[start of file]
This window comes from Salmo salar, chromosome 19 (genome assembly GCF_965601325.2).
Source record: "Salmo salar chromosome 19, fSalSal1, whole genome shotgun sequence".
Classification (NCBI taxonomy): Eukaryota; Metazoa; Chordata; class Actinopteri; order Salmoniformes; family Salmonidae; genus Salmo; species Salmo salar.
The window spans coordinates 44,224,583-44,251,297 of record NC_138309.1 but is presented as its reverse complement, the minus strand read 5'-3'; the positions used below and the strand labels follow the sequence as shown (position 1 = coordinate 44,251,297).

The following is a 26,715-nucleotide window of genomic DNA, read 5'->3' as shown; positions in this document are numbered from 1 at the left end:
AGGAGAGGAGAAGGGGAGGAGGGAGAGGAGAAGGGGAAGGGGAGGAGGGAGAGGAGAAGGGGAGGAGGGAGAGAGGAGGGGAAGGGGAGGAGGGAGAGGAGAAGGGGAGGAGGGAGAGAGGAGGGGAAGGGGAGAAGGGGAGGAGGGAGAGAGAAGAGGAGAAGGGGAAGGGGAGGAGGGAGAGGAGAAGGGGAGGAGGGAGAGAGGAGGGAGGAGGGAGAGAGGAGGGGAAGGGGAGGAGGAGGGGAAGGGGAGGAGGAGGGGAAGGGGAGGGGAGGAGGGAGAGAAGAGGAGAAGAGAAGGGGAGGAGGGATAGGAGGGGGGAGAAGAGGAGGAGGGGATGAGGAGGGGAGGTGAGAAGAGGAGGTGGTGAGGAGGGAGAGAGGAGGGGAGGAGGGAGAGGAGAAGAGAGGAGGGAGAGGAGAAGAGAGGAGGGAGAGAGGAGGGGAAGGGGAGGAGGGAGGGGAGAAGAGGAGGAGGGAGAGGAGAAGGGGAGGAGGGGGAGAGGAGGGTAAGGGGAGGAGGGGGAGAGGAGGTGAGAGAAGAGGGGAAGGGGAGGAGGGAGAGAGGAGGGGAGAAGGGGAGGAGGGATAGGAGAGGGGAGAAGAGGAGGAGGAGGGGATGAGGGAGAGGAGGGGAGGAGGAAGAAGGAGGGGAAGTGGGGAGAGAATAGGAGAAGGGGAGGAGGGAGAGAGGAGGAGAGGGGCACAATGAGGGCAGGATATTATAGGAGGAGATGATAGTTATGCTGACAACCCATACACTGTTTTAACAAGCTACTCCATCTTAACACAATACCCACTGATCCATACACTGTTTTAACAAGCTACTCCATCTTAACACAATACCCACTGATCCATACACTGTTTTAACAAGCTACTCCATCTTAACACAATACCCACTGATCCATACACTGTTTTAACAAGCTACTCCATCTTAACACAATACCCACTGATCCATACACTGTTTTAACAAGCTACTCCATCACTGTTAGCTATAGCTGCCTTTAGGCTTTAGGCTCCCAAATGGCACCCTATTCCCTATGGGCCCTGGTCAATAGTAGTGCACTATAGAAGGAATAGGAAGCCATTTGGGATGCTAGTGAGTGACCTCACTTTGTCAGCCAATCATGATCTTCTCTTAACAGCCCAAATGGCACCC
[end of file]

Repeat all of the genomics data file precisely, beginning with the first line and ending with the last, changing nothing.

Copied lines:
This window comes from Salmo salar, chromosome 19 (genome assembly GCF_965601325.2).
Source record: "Salmo salar chromosome 19, fSalSal1, whole genome shotgun sequence".
Classification (NCBI taxonomy): Eukaryota; Metazoa; Chordata; class Actinopteri; order Salmoniformes; family Salmonidae; genus Salmo; species Salmo salar.
The window spans coordinates 44,224,583-44,251,297 of record NC_138309.1 but is presented as its reverse complement, the minus strand read 5'-3'; the positions used below and the strand labels follow the sequence as shown (position 1 = coordinate 44,251,297).

The following is a 26,715-nucleotide window of genomic DNA, read 5'->3' as shown; positions in this document are numbered from 1 at the left end:
AGGAGAGGAGAAGGGGAGGAGGGAGAGGAGAAGGGGAAGGGGAGGAGGGAGAGGAGAAGGGGAGGAGGGAGAGAGGAGGGGAAGGGGAGGAGGGAGAGGAGAAGGGGAGGAGGGAGAGAGGAGGGGAAGGGGAGAAGGGGAGGAGGGAGAGAGAAGAGGAGAAGGGGAAGGGGAGGAGGGAGAGGAGAAGGGGAGGAGGGAGAGAGGAGGGAGGAGGGAGAGAGGAGGGGAAGGGGAGGAGGAGGGGAAGGGGAGGAGGAGGGGAAGGGGAGGGGAGGAGGGAGAGAAGAGGAGAAGAGAAGGGGAGGAGGGATAGGAGGGGGGAGAAGAGGAGGAGGGGATGAGGAGGGGAGGTGAGAAGAGGAGGTGGTGAGGAGGGAGAGAGGAGGGGAGGAGGGAGAGGAGAAGAGAGGAGGGAGAGGAGAAGAGAGGAGGGAGAGAGGAGGGGAAGGGGAGGAGGGAGGGGAGAAGAGGAGGAGGGAGAGGAGAAGGGGAGGAGGGGGAGAGGAGGGTAAGGGGAGGAGGGGGAGAGGAGGTGAGAGAAGAGGGGAAGGGGAGGAGGGAGAGAGGAGGGGAGAAGGGGAGGAGGGATAGGAGAGGGGAGAAGAGGAGGAGGAGGGGATGAGGGAGAGGAGGGGAGGAGGAAGAAGGAGGGGAAGTGGGGAGAGAATAGGAGAAGGGGAGGAGGGAGAGAGGAGGAGAGGGGCACAATGAGGGCAGGATATTATAGGAGGAGATGATAGTTATGCTGACAACCCATACACTGTTTTAACAAGCTACTCCATCTTAACACAATACCCACTGATCCATACACTGTTTTAACAAGCTACTCCATCTTAACACAATACCCACTGATCCATACACTGTTTTAACAAGCTACTCCATCTTAACACAATACCCACTGATCCATACACTGTTTTAACAAGCTACTCCATCTTAACACAATACCCACTGATCCATACACTGTTTTAACAAGCTACTCCATCACTGTTAGCTATAGCTGCCTTTAGGCTTTAGGCTCCCAAATGGCACCCTATTCCCTATGGGCCCTGGTCAATAGTAGTGCACTATAGAAGGAATAGGAAGCCATTTGGGATGCTAGTGAGTGACCTCACTTTGTCAGCCAATCATGATCTTCTCTTAACAGCCCAAATGGCACCC